1824 Pages
    by Routledge

    After nearly three decades of rapid economic development, China is now a major power whose actions can significantly affect other countries, from America to Zimbabwe. As a result, China Studies has grown exponentially. In particular, there is a growing interest in studies of Chinese politics, not least because of the considerable uncertainties that remain over the country’s future political direction.

    This new Routledge title is a comprehensive collection of the best classic and cutting-edge scholarship. Volume I examines policy-making and policy implementation and includes analyses of élite politics, central–local relations, government reform, and bureaucratic behaviour. Volume II explores political economy, including issues such as property rights, the management of foreign investment, reform of state-owned enterprises, and financial reform. Volume III brings together the best political analysis of social problems such as unemployment, the rural–urban income gap, the inadequate provision of social welfare, the exploitation of migrant workers, and new public-health challenges. The final volume of the collection focuses on democratization and is organized around themes such as political reform, the development of civil society, political participation, and political culture.

    Politics of Modern China is fully indexed and has a comprehensive introduction, newly written by the editors, which places the material in its historical and intellectual context. In addition to the general introduction, there is a thematic introduction to each volume.

    Volume I: Policy-making and Policy Implementation

    Part 1: Faction and Elite Politics

    1. Lowell Dittmer and Yu-Shan Wu, ‘The Modernization of Factionalism in Chinese Politics’, World Politics, 1995, 47, 4, 467–94.

    2. W. Lucien Pye, ‘Factions and the Politics of Guanxi: Paradoxes in Chinese Administrative and Political Behaviour’, The China Journal, 1995, 34, 35–54.

    3. Andrew J. Nathan and Kellee S. Tsai, ‘Factionalism: A New Institutionalist Restatement’, The China Journal, 1995, 34, 157–92.

    4. David Shambaugh, ‘The Dynamics of Elite Politics During the Jiang Era’, The China Journal, 2001, 45, 101–12.

    5. Avery Goldstein, ‘Trends in the Study of Political Elites and Institutions in the PRC’, The China Quarterly, 1994, 139, 714–30.

    Part 2: Bureaucratic Authoritarianism

    6. Kenneth Lieberthal, ‘The "Fragmented Authoritarianism" Model and its Limitations’, in Kenneth Lieberthal and David Lampton (eds.), Bureaucracy, Politics, and Decision Making in Post-Mao China (University of California Press, 1992), pp. 1–30.

    7. Susan L. Shirk, ‘Decision Rules: Delegating by Consensus’, The Political Logic of Economic Reform in China (University of California Press, 1993), pp. 116–28.

    8. Kevin J. O’Brien, ‘Chinese People’s Congress and Legislative Embeddedness: Understanding Early Organizational Development’, Comparative Political Studies, 1994, 27, 80–107.

    9. Kjeld Erik Brødsgaard, ‘Institutional Reform and the Bianzhi System in China’, The China Quarterly, 2002, 170, 361–86.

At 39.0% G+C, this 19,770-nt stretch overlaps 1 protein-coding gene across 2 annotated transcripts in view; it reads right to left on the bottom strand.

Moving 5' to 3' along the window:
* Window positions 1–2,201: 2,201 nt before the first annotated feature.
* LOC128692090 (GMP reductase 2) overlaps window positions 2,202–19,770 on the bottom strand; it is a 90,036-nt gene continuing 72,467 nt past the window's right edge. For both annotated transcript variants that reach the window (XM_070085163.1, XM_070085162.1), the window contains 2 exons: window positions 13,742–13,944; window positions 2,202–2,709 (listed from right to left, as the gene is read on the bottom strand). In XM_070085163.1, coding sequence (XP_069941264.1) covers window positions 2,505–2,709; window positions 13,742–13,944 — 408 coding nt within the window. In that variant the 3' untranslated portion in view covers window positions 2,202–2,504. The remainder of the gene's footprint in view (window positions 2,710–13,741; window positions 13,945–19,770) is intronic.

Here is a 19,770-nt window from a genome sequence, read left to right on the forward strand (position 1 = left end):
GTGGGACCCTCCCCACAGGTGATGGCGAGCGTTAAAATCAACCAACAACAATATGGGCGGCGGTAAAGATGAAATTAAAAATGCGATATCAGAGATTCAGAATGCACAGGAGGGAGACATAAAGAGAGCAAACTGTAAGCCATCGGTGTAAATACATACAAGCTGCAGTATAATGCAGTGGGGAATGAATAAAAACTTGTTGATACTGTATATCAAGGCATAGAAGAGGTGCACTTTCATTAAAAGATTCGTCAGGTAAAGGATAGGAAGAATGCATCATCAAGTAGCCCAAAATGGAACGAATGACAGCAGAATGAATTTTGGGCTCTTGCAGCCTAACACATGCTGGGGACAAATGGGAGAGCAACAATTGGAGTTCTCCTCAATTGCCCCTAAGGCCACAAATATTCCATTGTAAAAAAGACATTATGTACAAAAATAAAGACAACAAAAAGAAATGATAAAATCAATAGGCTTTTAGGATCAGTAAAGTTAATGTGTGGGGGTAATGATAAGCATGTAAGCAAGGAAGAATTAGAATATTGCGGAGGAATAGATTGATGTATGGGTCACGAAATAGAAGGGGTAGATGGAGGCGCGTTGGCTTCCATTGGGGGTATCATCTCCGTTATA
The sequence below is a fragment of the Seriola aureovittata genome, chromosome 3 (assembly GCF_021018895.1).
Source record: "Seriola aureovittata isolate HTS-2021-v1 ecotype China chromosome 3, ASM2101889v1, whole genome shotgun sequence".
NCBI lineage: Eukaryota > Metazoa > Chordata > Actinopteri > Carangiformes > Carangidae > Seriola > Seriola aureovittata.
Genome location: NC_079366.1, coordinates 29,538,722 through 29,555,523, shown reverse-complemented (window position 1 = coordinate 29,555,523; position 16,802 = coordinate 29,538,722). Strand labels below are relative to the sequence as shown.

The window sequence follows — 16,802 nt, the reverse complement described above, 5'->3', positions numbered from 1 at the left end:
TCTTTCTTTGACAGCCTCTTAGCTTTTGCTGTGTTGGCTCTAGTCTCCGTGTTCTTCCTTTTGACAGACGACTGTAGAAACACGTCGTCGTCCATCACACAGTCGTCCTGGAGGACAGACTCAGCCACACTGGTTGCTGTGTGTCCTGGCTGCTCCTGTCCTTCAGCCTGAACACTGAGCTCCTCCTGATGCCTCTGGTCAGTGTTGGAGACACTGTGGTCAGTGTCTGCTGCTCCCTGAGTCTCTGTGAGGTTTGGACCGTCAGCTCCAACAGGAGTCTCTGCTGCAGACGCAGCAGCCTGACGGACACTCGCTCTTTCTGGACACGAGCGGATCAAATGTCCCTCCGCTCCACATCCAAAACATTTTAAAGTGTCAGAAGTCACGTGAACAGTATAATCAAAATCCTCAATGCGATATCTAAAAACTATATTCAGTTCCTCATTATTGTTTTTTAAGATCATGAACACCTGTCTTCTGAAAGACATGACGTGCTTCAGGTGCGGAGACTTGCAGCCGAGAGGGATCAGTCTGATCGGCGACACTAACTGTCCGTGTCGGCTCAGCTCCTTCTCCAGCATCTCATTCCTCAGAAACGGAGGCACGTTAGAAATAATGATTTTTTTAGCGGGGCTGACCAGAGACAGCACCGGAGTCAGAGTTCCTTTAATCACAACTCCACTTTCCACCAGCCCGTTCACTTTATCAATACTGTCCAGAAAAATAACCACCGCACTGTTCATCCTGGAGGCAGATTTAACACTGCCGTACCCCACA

10. Yasheng Huang, ‘Information, Bureaucracy, and Economic Reforms in China and the Soviet Union’, World Politics, 1994, 47, 1, 102–34.

    11. Xueguang Zhou, ‘Partial Reform and the Chinese Bureaucracy in the Post-Mao Era’, Comparative Political Studies, 1995, 28, 440–68.

    12. John Burns, ‘Strengthening Central CCP Control of Leadership Selection: The 1990 Nomenklatura’, The China Quarterly, 1994, 138, 458–91.

    Part 3: Central–Local Relations, Local Politics, and Policy Implementation

    13. Yongnian Zheng, ‘China’s De Facto Federalism’, in Baogang He, Brian Galligan, and Takashi Inoguchi (eds.), Federalism in Asia (Edward Elgar, 2007), pp. 213–41.

    14. Linda Chelan Li, ‘Towards a Non-Zero-Sum Interactive Framework of Spatial Politics: The Case of Centre-Province in Contemporary China’, Political Studies, 1997, 45, 1, 49–65.

    15. Heike Holbig, ‘The Emergence of the Campaign to Open Up the West: Ideological Formation, Central Decision-Making and the Role of the Provinces’, The China Quarterly, 2004, 178, 335–57.

    16. Thomas P. Bernstein and Xiaobo Lu, ‘Taxation without Representation: Peasants, the Central and Local States in Reform China’, The China Quarterly, 2000, 163, 742–63.

    17. Lynn White, ‘Rural Political Networks Beyond the State’, Local Causes of China’s Economic Reforms (M. E. Sharpe, 1998), pp. 84–112.

    Volume II: Political Economy

    Part 4: Dynamics of Development

    18. Gabriella Montinola, Yingyi Qian, and Barry Weingast, ‘Federalism Chinese Style: The Political Basis for Economic Success in China’, World Politics, 1995, 48, 1, 50–81.

    19. Jean Oi, ‘Fiscal Reform and the Economic Foundations of Local State Corporatism’, World Politics, 1992, 45, 1, 99–126.

    20. Hongbin Li and Scott Rozelle, ‘Privatizing Rural China: Insider Privatization, Innovative Contracts and the Performance of Township Enterprises’, The China Quarterly, 2003, 176, 981–1005.

    21. Hongbin Cai and Daniel Treisman, ‘Did Government Decentralization Cause China’s Economic Miracle?’, World Politics, 2006, 58, 4, 505–35.

    22. Eric Thun, ‘Keeping Up with the Jones’: Decentralization, Policy Imitation, and Industrial Development’, World Development, 2004, 32, 8, 1289–308.

    23. Qingjiang Kong, ‘Quest for Constitutional Justification: Privatization with Chinese Characteristics’, Journal of Contemporary China, 2003, 12, 36, 537–52.

    24. Edward S. Steinfeld, ‘Moving Beyond Transition in China: Financial Reform and the Political Economy of Declining Growth’, Comparative Politics, 2002, 34, 4, 379–98.

    25. David L. Wank, ‘The Institutional Process of Market Clientalism: Guanxi and Private Business in a South China City’, The China Quarterly, 1996, 147, 820–38.

    26. Shaun Breslin, ‘Globalization, International Coalitions, and Domestic Reform’, Critical Asian Studies, 2004, 36, 4, 657–75.

    Part 5: Economic Performance and Political Corruption

    27. Lynn White III, ‘Changing Concepts of Corruption in Communist China’, in Yu-ming Shaw (ed.), Changes and Continuities in Chinese Communism (Westview, 1988), pp. 316–53.

    28. Andrew Wedeman, ‘The Intensification of Corruption in China’, The China Quarterly, 2004, 180, 895–921.

    29. Xiaobo Lu, ‘Booty Socialism, Bureau-preneurs, and the State in Transition: Organizational Corruption in China’, Comparative Politics, 2000, 32, 3, 273–95.